After my last post, in which I discovered three clones of my Mike Stutes photo being used on various websites, I started to wonder if there were any more photos of mine floating around out there in cyberspace, uncredited. So I spent a morning googling again.
Lo and behold, I happened upon Freddy Galvis:
and finally a non-Phillie, Mets farmhand Eric Niesen:
I can kind of understand a Mets site not really being too keen on the idea of giving photo credit to a Phillies blog. :-)
The funny thing is that the photos of Stutes, Brown, and Niesen all came from the very same blog post. Must have been a popular one. :-)
I finally decided to contact the websites in question about their use of my pictures. I’m happy to report that all five got back to me right away (some of them within mere minutes!), and have added a photo credit to me on their sites. Many thanks to all of you for handling this so quickly!
While creating my last blog post, I wanted to check some information on Mike Stutes’ college career. So I did what everyone does these days, and googled “Michael Stutes”. In the results for images, I noticed one that looked very familiar:
This was a photo I took in August 2009, and used in a subsequent blog post. But when I hovered my cursor over the photo, I noticed it wasn’t from my blog, but from a site called Bleacher Report. So I clicked on it and found this:
I also noticed an option to search by image.
I was a bit surprised to find two more sites that were using the same picture. Here it is on Phuture Phillies:
And here on phillysports.com:
The curious thing is that my photo first appeared in 2009, and all three of these posts are from 2011. I have to imagine that there were other/newer (better?) pictures of Stutes out there for scavenging.
Nonetheless, they say imitation is the sincerest form of flattery, so I suppose I should be flattered that these three sites liked my picture enough to use it. I just wish at least one of them would have given me/my blog proper credit!
Last year, we had one of those page-a-day calendars, chock full of Phillies trivia, sitting on the windowsill above our kitchen sink. I think somebody had given it to us as a Christmas gift the previous year.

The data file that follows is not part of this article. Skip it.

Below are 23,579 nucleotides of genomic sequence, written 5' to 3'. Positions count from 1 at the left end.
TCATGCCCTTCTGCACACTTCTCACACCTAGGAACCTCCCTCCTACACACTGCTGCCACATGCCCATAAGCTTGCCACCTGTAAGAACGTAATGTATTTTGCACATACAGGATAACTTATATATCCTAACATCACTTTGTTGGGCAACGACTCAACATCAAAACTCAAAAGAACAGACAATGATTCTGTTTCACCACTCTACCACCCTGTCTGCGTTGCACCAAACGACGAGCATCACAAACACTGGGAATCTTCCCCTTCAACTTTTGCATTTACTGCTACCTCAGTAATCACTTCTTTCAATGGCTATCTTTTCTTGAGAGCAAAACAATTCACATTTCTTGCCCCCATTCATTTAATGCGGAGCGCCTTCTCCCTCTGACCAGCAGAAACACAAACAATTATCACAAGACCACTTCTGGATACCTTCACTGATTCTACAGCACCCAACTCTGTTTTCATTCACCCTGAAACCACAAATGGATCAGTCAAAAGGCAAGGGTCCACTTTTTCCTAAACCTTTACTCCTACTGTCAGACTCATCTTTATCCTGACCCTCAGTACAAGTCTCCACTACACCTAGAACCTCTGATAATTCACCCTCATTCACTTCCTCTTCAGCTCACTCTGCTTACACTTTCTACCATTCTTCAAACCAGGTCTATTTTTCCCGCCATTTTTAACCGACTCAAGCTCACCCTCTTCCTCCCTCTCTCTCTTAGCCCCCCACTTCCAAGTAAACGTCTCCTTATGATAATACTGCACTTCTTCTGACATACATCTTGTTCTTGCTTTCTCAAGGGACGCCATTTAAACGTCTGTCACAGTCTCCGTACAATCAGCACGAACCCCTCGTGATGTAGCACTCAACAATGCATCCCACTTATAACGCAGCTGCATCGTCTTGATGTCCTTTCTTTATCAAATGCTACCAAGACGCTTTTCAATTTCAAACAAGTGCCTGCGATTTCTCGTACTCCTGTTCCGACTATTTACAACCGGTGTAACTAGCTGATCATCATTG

During periods of time when things get busy and hectic, I tend to forget to rip off the pages each day, and end up with a backlog of a week or two to tear off all at once. And so it was at the end of December, what with the holidays and the related holiday shopping, decorating, eating, etc. Still, I would read each page as I tore it off to catch up, hoping to fill my mind with yet more useless knowledge.
And there, on the page for December 15, I found this:
Huh??? Well, the answer is right, but the question is all wrong!
Obviously, the people who wrote the questions for the calendar were not Phillies fans, or they would have known that Eric Hinske struck out swinging to end any hopes the Rays had in 2008. The last time Carl Crawford had been anywhere near the plate was in the top of the 8th, when he led off with a single.
So how do they mess this stuff up? It’s not some obscure thing from the dawn of time, er, the 1900’s. It was only three years prior. Now I’m wondering about the veracity of the information for the other 364 days of the year. Thankfully, no one gave us one of these for this year, so my mind will not be led astray with misinformation.
Then again, mistakes like this provide more grist for this blog. :-)
As expected, Jimmy Rollins became a free agent on Sunday, along with fellow Phillies Ross Gload, Raul Ibanez, Brad Lidge, Ryan Madson, Roy Oswalt, and Brian Schneider. The Phillies are in discussions with Rollins’ agent, but it may be tough to reach an agreement that gives him what he’s looking for:
Yep, according to the Philadelphia Inquirer, he’s not a seeking a five-year contract, but a five-year contact.
I’ve heard of extended wear contacts, but they seem to top out at 30 days, making 5 years seem a bit extreme.
Good luck with that one, Jimmy! ;-)
Yep, that pretty much sums up my feelings about the World Series so far. I really don’t care. I admit that I haven’t even watched any of it, other than any highlights that happened to be shown on my local news coverage. Following the LCS and WS games in the newspaper would have been difficult, as well, since all but one or two games have “ended too late for this edition.” Reading about it the day after the day after just isn’t the same.
Apparently the Inquirer’s editors have as much enthusiasm for it as I do. ;-)
That being said, if I absolutely had to choose a favorite or be threatened with bodily harm, I suppose I’d go with Texas. Why, you ask? Well, a few reasons:
- Texas has never won a World Series; St. Louis has won 10 (OK, not exactly a Yankee-like number, but still more than every other team that is not the Yankees).
- Prior to last year, the Rangers had never even been to the WS; this year marks the Cardinals’ 18th visit to the Fall Classic.
- I know people who live in Texas; I don’t know anyone in St. Louis (or even all of Missouri, for that matter).
- Tony LaRussa and his micromanaging ways really annoy me.
- Joe Buck really, really annoys me, and even though he was actually born in Florida, he’s basically from St. Louis.
- A Wild Card team should not win the World Series. It just shouldn’t.
Currently up 3 games to 2, Texas could win it all tonight. I’ll try to muster a little interest, and perhaps sneak a peek at the game. Or not.